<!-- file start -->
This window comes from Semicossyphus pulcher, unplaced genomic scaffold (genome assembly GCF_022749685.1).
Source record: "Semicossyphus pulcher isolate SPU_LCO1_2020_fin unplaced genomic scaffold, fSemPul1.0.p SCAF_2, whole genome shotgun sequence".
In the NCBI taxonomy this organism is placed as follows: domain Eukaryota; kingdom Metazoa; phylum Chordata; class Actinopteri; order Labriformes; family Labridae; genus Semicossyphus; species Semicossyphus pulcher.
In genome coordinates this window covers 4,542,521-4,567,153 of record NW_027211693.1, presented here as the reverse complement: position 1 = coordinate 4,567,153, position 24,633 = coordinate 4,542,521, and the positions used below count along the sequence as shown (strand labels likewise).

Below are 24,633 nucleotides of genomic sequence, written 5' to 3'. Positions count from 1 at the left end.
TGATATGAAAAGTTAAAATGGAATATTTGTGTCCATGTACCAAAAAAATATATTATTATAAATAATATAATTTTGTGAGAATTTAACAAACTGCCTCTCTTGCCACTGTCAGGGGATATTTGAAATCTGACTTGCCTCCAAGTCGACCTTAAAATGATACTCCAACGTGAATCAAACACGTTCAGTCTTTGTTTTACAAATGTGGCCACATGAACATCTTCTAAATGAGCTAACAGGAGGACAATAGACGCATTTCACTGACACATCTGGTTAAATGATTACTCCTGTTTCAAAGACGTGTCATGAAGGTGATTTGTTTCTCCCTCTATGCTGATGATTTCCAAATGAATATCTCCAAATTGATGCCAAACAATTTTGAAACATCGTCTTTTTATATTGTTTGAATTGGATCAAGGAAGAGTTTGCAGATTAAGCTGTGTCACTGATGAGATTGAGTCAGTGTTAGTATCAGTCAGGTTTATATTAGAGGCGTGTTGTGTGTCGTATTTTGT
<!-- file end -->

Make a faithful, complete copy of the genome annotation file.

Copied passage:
This window comes from Semicossyphus pulcher, unplaced genomic scaffold (genome assembly GCF_022749685.1).
Source record: "Semicossyphus pulcher isolate SPU_LCO1_2020_fin unplaced genomic scaffold, fSemPul1.0.p SCAF_2, whole genome shotgun sequence".
In the NCBI taxonomy this organism is placed as follows: domain Eukaryota; kingdom Metazoa; phylum Chordata; class Actinopteri; order Labriformes; family Labridae; genus Semicossyphus; species Semicossyphus pulcher.
In genome coordinates this window covers 4,542,521-4,567,153 of record NW_027211693.1, presented here as the reverse complement: position 1 = coordinate 4,567,153, position 24,633 = coordinate 4,542,521, and the positions used below count along the sequence as shown (strand labels likewise).

Below are 24,633 nucleotides of genomic sequence, written 5' to 3'. Positions count from 1 at the left end.
TGATATGAAAAGTTAAAATGGAATATTTGTGTCCATGTACCAAAAAAATATATTATTATAAATAATATAATTTTGTGAGAATTTAACAAACTGCCTCTCTTGCCACTGTCAGGGGATATTTGAAATCTGACTTGCCTCCAAGTCGACCTTAAAATGATACTCCAACGTGAATCAAACACGTTCAGTCTTTGTTTTACAAATGTGGCCACATGAACATCTTCTAAATGAGCTAACAGGAGGACAATAGACGCATTTCACTGACACATCTGGTTAAATGATTACTCCTGTTTCAAAGACGTGTCATGAAGGTGATTTGTTTCTCCCTCTATGCTGATGATTTCCAAATGAATATCTCCAAATTGATGCCAAACAATTTTGAAACATCGTCTTTTTATATTGTTTGAATTGGATCAAGGAAGAGTTTGCAGATTAAGCTGTGTCACTGATGAGATTGAGTCAGTGTTAGTATCAGTCAGGTTTATATTAGAGGCGTGTTGTGTGTCGTATTTTGT